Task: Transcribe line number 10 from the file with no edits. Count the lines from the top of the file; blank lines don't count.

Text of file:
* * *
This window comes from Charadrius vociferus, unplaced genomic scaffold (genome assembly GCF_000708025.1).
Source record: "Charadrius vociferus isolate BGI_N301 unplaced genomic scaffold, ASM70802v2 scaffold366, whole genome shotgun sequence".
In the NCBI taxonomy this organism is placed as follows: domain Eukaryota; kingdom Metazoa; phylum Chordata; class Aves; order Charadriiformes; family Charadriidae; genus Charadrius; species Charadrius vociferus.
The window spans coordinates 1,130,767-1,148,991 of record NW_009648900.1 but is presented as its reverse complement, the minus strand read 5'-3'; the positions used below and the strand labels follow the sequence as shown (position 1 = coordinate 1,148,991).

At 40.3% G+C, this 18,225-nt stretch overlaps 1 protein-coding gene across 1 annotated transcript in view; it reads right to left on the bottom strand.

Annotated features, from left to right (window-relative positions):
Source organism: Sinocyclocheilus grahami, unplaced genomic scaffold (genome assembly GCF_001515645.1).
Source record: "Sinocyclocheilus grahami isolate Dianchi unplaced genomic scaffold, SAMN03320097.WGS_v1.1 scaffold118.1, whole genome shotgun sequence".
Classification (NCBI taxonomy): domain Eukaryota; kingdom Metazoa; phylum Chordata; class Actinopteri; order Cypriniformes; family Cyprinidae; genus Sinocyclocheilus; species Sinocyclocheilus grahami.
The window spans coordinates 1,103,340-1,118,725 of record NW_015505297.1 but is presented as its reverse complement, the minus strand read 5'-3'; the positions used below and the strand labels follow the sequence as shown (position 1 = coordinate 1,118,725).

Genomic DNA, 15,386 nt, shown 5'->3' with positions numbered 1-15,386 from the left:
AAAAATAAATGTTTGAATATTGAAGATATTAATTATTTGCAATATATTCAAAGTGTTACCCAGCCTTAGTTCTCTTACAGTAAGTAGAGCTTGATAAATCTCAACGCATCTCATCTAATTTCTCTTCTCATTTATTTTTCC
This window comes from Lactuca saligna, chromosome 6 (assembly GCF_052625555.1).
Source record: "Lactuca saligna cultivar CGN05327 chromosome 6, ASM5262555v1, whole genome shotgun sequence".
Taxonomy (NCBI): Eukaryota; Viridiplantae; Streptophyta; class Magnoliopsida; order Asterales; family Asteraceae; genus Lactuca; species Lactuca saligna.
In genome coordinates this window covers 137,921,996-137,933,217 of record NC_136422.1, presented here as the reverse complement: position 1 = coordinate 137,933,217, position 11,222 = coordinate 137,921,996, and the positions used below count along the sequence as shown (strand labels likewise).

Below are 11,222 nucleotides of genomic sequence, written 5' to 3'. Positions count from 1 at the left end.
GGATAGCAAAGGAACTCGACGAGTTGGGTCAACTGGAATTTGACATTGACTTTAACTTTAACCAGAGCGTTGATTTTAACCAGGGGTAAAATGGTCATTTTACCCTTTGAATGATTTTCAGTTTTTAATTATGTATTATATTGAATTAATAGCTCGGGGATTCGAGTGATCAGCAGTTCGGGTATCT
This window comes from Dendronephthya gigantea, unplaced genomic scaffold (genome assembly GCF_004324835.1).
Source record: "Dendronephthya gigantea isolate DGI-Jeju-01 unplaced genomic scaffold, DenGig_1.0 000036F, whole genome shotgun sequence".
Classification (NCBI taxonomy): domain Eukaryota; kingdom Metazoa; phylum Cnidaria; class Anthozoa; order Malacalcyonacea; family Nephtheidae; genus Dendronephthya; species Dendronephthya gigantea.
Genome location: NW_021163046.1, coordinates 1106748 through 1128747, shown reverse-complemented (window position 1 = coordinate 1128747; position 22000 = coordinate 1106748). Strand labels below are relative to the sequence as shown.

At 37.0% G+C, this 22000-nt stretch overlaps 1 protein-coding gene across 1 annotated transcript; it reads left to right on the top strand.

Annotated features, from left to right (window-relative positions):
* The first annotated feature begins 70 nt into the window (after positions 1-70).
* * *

The window spans coordinates 1,103,340-1,118,725 of record NW_015505297.1 but is presented as its reverse complement, the minus strand read 5'-3'; the positions used below and the strand labels follow the sequence as shown (position 1 = coordinate 1,118,725).